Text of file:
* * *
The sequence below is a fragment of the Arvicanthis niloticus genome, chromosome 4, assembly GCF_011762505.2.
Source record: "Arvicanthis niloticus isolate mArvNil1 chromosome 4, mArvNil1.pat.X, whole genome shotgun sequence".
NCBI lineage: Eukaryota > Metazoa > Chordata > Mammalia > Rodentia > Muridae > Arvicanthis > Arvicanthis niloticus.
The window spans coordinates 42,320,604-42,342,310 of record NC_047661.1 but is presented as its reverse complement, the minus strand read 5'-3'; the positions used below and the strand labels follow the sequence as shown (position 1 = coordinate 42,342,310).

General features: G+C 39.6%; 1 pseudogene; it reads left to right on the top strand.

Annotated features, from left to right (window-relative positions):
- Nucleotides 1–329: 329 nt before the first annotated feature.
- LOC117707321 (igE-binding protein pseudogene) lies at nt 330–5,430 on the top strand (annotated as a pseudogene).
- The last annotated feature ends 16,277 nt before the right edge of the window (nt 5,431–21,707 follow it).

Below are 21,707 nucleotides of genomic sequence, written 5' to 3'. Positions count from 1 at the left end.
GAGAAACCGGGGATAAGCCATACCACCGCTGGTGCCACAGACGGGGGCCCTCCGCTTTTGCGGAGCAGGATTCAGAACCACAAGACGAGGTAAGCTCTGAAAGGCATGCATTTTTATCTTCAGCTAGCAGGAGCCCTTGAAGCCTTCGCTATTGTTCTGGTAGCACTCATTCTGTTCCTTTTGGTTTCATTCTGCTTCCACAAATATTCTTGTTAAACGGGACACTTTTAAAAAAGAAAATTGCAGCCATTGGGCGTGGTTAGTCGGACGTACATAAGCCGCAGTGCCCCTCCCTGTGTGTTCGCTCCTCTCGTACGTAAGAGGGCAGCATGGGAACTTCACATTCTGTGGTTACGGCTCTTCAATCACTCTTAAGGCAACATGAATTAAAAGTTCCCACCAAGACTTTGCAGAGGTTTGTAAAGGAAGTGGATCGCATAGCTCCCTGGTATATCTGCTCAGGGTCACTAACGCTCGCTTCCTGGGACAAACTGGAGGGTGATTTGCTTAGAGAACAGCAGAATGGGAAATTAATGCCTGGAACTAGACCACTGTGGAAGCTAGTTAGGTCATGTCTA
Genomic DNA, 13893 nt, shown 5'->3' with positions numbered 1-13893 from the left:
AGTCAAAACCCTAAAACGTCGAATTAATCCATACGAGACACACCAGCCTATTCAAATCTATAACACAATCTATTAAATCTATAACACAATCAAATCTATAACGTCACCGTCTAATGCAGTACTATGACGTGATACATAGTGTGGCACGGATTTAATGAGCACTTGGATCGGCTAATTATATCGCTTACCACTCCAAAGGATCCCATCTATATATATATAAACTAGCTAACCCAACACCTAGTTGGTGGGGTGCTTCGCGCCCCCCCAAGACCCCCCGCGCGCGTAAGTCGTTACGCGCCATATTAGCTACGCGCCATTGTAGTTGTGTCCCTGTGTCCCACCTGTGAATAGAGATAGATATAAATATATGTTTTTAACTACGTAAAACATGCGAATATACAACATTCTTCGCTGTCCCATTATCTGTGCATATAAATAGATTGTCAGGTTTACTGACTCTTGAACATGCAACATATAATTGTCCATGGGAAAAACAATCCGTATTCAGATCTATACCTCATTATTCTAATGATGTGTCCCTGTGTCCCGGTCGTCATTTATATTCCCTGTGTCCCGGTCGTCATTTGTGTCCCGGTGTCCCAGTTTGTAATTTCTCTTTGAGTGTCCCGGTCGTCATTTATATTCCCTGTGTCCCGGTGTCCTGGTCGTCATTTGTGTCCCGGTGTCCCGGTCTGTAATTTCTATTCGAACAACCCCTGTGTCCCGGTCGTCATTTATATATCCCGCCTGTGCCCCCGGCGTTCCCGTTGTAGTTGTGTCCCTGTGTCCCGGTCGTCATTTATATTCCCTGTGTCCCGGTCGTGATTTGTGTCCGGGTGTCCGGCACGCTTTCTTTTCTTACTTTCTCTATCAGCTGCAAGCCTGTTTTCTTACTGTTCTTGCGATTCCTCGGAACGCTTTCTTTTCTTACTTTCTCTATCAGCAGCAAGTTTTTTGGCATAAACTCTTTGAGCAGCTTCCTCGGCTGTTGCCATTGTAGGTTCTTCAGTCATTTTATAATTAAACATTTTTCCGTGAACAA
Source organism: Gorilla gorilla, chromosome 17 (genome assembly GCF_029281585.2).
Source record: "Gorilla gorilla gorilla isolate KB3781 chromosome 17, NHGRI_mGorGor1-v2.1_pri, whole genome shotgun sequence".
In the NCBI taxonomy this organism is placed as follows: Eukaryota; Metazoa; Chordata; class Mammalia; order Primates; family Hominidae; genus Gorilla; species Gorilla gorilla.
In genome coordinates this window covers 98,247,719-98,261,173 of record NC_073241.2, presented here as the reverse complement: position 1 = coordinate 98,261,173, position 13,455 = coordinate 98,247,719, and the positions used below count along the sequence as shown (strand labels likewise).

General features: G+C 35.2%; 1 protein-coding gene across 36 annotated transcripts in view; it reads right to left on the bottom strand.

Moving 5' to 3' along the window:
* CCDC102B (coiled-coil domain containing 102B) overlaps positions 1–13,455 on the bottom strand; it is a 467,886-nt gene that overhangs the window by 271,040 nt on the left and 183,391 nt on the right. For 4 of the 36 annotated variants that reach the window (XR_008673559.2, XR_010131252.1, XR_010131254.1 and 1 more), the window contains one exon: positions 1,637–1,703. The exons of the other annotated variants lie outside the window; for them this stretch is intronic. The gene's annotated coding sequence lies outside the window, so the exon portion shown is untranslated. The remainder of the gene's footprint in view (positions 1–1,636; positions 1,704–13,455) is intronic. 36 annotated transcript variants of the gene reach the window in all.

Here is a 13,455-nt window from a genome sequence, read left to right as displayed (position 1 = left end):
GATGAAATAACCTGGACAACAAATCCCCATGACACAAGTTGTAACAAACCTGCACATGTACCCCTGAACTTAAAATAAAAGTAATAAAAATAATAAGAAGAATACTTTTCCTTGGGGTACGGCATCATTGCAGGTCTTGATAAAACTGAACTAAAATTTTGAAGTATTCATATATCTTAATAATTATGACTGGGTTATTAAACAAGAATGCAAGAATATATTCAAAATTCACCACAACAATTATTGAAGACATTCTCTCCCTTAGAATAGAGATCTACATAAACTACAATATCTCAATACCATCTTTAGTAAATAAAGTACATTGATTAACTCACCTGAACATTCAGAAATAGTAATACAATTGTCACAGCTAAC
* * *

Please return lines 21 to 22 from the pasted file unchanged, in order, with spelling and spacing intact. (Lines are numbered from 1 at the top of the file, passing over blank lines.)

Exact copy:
Here is a 13,455-nt window from a genome sequence, read left to right as displayed (position 1 = left end):
GATGAAATAACCTGGACAACAAATCCCCATGACACAAGTTGTAACAAACCTGCACATGTACCCCTGAACTTAAAATAAAAGTAATAAAAATAATAAGAAGAATACTTTTCCTTGGGGTACGGCATCATTGCAGGTCTTGATAAAACTGAACTAAAATTTTGAAGTATTCATATATCTTAATAATTATGACTGGGTTATTAAACAAGAATGCAAGAATATATTCAAAATTCACCACAACAATTATTGAAGACATTCTCTCCCTTAGAATAGAGATCTACATAAACTACAATATCTCAATACCATCTTTAGTAAATAAAGTACATTGATTAACTCACCTGAACATTCAGAAATAGTAATACAATTGTCACAGCTAAC